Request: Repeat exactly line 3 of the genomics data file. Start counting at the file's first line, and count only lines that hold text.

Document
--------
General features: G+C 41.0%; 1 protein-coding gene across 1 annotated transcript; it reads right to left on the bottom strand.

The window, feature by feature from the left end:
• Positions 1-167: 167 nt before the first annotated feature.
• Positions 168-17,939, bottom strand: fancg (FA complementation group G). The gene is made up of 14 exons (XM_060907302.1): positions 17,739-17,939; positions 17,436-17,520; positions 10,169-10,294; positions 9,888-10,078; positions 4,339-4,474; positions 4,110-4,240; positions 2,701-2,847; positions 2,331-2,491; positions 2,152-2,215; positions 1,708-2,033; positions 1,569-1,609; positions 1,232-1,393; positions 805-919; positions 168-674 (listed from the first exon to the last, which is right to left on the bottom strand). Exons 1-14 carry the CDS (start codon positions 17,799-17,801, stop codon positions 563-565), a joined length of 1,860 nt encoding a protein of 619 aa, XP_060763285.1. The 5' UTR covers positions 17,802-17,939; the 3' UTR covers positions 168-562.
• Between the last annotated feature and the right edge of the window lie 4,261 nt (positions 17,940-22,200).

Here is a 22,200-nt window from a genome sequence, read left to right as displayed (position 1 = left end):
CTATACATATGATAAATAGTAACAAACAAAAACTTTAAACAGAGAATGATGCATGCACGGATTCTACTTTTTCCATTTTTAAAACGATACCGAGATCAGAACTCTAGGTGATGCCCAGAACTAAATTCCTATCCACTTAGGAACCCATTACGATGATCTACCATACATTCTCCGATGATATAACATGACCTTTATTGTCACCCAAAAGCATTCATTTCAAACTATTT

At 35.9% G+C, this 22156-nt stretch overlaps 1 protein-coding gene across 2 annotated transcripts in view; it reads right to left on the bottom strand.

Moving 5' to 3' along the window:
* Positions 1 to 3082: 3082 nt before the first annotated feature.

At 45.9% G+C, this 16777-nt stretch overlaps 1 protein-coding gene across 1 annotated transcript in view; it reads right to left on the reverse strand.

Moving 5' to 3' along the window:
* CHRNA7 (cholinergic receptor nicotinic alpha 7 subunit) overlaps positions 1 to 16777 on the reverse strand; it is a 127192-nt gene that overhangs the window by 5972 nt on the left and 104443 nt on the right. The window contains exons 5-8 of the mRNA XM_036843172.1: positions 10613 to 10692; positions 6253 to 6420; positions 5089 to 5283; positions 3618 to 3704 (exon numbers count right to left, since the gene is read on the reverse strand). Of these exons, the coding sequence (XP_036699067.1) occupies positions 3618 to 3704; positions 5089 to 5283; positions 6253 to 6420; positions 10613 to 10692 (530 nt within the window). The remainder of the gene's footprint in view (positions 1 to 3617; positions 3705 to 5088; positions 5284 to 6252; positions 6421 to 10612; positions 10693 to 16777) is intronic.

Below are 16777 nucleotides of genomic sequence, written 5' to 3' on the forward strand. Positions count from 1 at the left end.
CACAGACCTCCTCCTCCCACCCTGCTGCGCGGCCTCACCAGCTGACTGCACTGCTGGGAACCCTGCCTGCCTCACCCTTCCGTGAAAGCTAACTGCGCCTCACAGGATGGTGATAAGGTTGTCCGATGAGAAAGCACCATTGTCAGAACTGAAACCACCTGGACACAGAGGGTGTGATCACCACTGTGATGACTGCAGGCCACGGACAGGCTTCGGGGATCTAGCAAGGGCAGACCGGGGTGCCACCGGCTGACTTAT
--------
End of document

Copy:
• Positions 1-167: 167 nt before the first annotated feature.